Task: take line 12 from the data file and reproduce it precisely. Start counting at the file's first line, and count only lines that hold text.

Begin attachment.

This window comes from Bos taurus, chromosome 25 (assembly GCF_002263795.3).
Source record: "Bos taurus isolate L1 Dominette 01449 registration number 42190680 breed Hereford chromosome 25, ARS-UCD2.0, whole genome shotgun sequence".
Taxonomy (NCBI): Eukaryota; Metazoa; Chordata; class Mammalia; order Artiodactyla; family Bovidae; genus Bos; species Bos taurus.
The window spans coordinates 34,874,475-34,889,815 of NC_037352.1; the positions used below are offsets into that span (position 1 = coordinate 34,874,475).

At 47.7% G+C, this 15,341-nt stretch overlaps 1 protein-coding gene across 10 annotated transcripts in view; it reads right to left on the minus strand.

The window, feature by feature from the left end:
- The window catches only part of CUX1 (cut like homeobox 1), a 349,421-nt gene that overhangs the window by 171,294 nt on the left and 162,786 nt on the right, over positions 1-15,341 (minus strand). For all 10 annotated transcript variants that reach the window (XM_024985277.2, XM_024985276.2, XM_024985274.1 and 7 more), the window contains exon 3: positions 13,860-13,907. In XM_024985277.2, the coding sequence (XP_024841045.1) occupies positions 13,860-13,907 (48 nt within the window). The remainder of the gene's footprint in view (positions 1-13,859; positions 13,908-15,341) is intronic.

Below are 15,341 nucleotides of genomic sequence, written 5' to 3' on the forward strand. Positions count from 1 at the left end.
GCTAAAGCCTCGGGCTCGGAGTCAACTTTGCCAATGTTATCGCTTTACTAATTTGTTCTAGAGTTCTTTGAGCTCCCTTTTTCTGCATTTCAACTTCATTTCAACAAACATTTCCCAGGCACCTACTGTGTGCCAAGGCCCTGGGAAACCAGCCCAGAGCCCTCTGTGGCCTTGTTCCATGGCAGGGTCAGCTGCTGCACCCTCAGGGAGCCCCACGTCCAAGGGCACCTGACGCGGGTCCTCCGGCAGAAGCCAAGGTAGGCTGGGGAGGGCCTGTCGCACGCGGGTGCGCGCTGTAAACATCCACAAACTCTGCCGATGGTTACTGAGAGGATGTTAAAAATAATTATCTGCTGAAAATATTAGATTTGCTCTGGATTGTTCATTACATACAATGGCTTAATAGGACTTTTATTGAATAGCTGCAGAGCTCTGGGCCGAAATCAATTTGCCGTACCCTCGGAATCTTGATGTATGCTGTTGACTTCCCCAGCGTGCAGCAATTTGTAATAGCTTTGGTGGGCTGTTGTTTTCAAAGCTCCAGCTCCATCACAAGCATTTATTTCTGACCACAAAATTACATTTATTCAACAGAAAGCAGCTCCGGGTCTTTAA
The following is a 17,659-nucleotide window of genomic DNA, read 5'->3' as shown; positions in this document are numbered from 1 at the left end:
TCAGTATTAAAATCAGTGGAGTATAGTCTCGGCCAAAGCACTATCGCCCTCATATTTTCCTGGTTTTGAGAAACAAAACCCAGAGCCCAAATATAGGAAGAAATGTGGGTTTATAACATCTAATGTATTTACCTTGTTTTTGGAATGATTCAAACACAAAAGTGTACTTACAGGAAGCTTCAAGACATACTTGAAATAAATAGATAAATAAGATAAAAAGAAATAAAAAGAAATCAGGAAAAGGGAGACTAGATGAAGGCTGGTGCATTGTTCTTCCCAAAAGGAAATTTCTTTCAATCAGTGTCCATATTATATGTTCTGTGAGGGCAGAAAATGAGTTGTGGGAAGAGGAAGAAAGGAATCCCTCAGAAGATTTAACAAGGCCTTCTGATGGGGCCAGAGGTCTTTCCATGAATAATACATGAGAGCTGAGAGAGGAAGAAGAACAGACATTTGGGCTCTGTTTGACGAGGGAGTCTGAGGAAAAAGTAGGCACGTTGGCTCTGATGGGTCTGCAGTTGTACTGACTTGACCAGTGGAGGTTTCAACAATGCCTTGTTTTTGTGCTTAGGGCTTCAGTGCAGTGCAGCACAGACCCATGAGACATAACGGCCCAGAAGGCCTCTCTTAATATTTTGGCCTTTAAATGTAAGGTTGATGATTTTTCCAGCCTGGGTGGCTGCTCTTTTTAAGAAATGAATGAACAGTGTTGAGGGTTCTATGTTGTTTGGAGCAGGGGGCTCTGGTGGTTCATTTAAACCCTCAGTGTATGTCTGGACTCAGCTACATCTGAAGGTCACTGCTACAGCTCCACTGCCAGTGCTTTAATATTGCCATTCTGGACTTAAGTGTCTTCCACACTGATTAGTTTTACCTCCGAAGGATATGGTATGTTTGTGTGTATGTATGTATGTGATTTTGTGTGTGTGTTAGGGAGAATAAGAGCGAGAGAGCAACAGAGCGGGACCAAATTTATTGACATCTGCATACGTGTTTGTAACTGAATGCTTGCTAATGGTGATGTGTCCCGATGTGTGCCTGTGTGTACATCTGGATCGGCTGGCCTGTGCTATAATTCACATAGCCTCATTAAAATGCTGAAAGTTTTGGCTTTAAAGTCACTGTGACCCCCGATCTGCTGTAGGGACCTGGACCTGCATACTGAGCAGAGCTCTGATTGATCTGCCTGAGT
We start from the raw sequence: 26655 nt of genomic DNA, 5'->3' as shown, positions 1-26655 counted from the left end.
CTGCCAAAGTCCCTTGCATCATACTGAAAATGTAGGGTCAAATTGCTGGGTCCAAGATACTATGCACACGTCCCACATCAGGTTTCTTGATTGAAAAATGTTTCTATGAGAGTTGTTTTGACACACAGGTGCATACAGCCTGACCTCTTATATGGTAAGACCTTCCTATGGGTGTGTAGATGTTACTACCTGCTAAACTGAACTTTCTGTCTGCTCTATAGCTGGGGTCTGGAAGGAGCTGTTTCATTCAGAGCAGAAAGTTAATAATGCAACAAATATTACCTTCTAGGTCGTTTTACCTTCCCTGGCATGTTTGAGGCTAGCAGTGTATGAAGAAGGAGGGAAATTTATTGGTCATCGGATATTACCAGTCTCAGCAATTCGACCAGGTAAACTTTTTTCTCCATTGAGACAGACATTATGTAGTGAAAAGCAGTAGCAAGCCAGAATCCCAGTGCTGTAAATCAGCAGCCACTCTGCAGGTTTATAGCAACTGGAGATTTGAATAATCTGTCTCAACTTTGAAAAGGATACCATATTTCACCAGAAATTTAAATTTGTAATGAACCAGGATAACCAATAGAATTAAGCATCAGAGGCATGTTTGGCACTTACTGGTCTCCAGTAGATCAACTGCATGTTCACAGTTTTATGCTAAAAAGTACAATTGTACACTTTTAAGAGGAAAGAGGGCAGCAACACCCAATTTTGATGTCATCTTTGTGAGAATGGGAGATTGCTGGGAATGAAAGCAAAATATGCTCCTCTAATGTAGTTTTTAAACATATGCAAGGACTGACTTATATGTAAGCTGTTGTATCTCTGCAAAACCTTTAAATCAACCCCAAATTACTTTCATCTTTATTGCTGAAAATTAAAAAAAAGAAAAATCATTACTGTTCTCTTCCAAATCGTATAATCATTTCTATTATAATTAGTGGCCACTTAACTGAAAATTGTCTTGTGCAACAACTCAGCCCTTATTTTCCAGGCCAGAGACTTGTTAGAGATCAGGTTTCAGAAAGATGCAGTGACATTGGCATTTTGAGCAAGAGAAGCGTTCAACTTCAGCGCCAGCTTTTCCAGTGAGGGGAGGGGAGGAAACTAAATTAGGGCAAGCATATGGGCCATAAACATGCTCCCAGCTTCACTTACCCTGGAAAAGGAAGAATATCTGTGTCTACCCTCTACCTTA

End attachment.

We start from the raw sequence: 26655 nt of genomic DNA, 5'->3' as shown, positions 1-26655 counted from the left end.